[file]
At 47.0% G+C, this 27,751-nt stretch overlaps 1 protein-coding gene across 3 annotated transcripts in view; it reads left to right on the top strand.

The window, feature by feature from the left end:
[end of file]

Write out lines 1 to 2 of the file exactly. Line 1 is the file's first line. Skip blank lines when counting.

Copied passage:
At 47.0% G+C, this 27,751-nt stretch overlaps 1 protein-coding gene across 3 annotated transcripts in view; it reads left to right on the top strand.

The window, feature by feature from the left end: